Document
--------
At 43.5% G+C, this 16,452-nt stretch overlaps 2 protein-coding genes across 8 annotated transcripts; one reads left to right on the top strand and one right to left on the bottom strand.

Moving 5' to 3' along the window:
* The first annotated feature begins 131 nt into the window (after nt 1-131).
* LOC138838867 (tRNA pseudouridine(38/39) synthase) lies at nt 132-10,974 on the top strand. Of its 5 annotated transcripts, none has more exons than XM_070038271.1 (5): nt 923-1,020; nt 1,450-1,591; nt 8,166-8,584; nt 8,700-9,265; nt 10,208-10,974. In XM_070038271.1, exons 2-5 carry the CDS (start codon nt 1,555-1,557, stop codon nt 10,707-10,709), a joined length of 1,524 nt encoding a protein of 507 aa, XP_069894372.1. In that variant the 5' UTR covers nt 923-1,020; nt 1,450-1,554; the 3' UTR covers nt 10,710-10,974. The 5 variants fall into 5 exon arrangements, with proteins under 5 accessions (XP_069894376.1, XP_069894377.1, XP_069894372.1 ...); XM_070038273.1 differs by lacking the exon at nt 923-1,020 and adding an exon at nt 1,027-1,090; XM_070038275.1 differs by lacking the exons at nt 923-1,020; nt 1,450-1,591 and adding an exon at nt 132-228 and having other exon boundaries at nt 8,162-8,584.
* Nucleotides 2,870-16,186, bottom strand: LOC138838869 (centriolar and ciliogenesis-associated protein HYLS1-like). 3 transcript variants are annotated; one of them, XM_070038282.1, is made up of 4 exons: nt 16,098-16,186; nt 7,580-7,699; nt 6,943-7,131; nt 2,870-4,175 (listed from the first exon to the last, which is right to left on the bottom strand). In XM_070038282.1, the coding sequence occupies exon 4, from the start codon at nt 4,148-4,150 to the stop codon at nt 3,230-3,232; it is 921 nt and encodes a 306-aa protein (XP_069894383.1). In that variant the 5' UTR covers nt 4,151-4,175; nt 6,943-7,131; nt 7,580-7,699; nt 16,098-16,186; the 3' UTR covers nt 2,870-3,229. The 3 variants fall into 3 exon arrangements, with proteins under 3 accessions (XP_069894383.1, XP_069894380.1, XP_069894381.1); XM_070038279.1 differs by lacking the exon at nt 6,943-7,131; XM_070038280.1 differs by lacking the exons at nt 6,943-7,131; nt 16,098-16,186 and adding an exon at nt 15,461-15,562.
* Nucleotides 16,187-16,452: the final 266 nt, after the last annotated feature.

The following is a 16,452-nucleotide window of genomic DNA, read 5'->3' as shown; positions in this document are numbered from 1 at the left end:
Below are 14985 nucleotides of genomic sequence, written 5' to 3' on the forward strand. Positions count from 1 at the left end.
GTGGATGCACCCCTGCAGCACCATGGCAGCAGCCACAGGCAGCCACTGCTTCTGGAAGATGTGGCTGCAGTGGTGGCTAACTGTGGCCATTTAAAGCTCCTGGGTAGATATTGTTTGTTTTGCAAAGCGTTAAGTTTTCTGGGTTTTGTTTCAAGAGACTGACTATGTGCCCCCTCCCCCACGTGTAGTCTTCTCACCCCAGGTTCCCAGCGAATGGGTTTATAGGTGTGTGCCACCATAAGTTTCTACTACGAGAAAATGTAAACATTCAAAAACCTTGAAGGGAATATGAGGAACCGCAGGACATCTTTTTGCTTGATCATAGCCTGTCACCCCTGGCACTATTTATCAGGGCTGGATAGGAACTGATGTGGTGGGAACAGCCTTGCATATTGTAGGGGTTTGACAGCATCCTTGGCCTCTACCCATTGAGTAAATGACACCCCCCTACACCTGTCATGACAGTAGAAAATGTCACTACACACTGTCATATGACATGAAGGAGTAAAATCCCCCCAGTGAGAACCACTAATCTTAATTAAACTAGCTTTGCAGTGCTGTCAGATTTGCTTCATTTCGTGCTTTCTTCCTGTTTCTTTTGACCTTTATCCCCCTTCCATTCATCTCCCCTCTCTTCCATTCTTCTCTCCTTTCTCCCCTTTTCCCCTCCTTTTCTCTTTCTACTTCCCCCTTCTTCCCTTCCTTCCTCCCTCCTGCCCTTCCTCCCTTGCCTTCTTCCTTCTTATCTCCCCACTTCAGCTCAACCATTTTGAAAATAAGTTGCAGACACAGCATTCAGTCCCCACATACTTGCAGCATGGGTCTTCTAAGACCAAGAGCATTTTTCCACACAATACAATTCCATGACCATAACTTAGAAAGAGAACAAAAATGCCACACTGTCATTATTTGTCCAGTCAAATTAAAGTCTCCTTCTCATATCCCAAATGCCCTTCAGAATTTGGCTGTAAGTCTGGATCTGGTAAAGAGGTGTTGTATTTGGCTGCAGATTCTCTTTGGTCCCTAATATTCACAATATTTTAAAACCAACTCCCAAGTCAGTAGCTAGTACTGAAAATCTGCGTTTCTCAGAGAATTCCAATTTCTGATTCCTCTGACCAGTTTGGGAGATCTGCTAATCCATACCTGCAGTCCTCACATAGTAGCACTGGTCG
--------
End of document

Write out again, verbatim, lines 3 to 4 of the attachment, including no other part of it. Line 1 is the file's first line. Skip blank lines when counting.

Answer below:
* The first annotated feature begins 131 nt into the window (after nt 1-131).
* LOC138838867 (tRNA pseudouridine(38/39) synthase) lies at nt 132-10,974 on the top strand. Of its 5 annotated transcripts, none has more exons than XM_070038271.1 (5): nt 923-1,020; nt 1,450-1,591; nt 8,166-8,584; nt 8,700-9,265; nt 10,208-10,974. In XM_070038271.1, exons 2-5 carry the CDS (start codon nt 1,555-1,557, stop codon nt 10,707-10,709), a joined length of 1,524 nt encoding a protein of 507 aa, XP_069894372.1. In that variant the 5' UTR covers nt 923-1,020; nt 1,450-1,554; the 3' UTR covers nt 10,710-10,974. The 5 variants fall into 5 exon arrangements, with proteins under 5 accessions (XP_069894376.1, XP_069894377.1, XP_069894372.1 ...); XM_070038273.1 differs by lacking the exon at nt 923-1,020 and adding an exon at nt 1,027-1,090; XM_070038275.1 differs by lacking the exons at nt 923-1,020; nt 1,450-1,591 and adding an exon at nt 132-228 and having other exon boundaries at nt 8,162-8,584.